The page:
O mes Trois! “O my Three!” — St. Elizabeth of the Trinity

Unless the eye catch fire,
The God will not be seen.
Unless the ear catch fire
The God will not be heard.
Unless the tongue catch fire
The God will not be named.
Unless the heart catch fire,
The God will not be loved.
Unless the mind catch fire,
The God will not be known. — William Blake

This Sunday is the Solemnity of the Most Holy Trinity. This is the first of two ‘dogmatic’ Sunday feasts that allow us to recover our equilibrium in the wake of Pentecost and peer into the cracked window in Heaven, the shattering-Day that ended in Flames as God slammed into the earth with an infinite force, leaving the Church behind as the great crater formed by Christ’s impact.

Trinity Sunday gathers the Church at the edge of that crater and allows us to be-hold the Mystery in fragile shards of human language. While the second dogmatic feast of Corpus Christi allows us to ingest Mystery into the fragile clay of our image-bearing bodies. Beneath the homely surface of the human body burns the glorious magma of trinitarian Life.

And so it is eminently true that these twin Feasts allow us little stability beneath our feet as they posit at the ground of all existence what Meister Eckhart called the Ebullitio — a limitless, beginningless, unfathomable Abyss of boiling-over Being endlessly giving itself away. We say God is changeless, but certainly in no sense we are familiar with. St. Gregory Nazianzen thus calls God rest-in-motion, unsettling logic with paradox. Our foundation is a God “born of the Father before all ages,” who Twice (or Once?) timelessly emanates forth a Third infinite Face of Love that binds this true-God-from-true-God as One, Thricely. Father, Son, Spirit, one in Essence and undivided.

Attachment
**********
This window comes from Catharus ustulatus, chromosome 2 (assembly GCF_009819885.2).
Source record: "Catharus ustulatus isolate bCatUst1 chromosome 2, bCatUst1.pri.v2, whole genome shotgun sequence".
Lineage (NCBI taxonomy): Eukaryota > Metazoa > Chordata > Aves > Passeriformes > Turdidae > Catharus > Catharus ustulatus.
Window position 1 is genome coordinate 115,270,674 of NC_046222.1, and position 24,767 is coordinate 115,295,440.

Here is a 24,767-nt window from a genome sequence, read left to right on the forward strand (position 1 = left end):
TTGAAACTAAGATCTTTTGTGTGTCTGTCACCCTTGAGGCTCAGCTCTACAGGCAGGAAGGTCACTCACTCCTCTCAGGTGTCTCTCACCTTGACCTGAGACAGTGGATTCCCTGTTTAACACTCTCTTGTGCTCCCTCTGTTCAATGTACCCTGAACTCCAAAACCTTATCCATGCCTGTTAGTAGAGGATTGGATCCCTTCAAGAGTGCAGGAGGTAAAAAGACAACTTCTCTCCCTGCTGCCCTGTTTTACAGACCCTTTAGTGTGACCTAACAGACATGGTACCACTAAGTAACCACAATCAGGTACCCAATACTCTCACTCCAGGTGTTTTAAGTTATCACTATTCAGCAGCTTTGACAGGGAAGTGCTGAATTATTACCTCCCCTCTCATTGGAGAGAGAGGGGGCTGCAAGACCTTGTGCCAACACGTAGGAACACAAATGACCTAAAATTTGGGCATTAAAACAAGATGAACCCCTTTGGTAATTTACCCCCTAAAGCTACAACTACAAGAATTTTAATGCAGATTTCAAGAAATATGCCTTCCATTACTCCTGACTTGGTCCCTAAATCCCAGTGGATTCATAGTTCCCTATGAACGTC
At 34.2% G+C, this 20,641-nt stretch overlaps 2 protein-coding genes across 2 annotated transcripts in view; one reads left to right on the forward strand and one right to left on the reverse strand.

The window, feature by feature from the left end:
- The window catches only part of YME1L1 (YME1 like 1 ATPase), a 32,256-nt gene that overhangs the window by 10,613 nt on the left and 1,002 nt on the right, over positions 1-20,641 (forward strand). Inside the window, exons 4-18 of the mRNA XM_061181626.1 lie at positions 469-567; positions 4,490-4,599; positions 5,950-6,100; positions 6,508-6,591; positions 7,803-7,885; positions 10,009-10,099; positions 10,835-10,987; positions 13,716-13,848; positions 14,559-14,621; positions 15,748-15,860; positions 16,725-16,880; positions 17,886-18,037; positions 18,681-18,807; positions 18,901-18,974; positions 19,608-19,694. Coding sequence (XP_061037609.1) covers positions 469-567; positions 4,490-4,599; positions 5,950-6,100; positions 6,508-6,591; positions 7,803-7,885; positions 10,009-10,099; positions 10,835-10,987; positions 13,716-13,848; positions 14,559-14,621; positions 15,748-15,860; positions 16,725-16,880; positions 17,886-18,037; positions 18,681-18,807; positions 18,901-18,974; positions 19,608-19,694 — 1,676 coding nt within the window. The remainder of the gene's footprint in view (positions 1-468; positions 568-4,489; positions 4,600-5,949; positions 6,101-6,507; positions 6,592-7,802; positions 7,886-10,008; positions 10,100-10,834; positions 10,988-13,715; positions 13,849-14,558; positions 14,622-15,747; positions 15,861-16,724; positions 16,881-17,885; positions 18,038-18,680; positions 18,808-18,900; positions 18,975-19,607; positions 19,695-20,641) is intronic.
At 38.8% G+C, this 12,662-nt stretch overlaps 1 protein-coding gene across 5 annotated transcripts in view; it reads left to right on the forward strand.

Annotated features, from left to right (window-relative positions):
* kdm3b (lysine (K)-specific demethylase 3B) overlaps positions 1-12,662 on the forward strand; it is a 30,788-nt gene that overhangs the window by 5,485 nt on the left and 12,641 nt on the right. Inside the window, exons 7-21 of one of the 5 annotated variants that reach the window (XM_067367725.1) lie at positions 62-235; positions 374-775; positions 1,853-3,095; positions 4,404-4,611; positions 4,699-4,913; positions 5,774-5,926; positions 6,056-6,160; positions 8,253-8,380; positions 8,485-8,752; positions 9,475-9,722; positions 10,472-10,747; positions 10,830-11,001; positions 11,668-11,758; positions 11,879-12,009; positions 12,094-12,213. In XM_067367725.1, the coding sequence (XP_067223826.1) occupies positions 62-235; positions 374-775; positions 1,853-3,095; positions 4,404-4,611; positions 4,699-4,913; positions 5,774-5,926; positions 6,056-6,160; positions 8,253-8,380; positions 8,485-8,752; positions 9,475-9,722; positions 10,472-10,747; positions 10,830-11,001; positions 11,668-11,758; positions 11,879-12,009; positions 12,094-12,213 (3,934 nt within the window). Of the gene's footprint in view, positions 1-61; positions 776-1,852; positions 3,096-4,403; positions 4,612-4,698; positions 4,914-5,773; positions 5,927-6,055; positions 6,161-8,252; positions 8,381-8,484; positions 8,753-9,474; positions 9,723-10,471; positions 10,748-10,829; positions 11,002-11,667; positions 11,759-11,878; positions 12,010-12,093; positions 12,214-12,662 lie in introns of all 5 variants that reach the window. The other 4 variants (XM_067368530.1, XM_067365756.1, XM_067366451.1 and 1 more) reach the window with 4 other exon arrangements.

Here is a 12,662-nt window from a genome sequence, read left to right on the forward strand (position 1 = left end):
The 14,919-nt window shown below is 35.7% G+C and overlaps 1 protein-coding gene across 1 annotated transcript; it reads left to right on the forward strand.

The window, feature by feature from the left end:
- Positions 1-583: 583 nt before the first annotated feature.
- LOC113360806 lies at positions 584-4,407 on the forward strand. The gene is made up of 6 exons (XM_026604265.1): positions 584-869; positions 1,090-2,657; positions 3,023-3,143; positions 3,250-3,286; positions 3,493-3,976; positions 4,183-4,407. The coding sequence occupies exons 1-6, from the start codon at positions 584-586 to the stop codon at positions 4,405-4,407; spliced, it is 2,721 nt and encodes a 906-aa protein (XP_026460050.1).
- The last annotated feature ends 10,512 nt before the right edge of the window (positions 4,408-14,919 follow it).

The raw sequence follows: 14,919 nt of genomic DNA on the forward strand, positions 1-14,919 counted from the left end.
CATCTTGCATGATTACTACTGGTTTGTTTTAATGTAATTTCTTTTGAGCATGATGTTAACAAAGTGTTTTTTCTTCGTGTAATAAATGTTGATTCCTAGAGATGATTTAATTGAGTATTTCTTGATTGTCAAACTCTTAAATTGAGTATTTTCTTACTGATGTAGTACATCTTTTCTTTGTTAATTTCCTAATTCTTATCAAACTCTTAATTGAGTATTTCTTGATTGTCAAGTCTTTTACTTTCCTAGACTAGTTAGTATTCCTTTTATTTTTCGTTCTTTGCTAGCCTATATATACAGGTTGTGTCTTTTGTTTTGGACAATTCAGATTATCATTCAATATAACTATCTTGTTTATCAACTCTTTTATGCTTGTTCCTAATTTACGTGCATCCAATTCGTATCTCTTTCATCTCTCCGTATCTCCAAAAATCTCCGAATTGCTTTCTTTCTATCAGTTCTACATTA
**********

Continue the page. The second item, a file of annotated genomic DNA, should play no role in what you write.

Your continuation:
Apologies, but once I migrate into Trinity my language trips.

We must sing with the Armenian Liturgy:

O Mystery deep, inscrutable, without beginning.
Thou hast decked thy supernatural realm
as a chamber unto the light unapproachable
and hast adorned with splendid glory
the ranks of thy fiery spirits.

And echo with Augustine, Si enim comprehendis, non est Deus — “if you understand, it isn’t God.” Which is why St. Paul says, “you have come to know God, or rather to be known by God.” (Gal. 4:9). He can’t be known directly, but in the experience of being known in love by him, we come to know him — like this:

Because you are children,
God has sent the Spirit of his Son into our hearts,
crying, “Abba! Father!” (Gal. 4:6)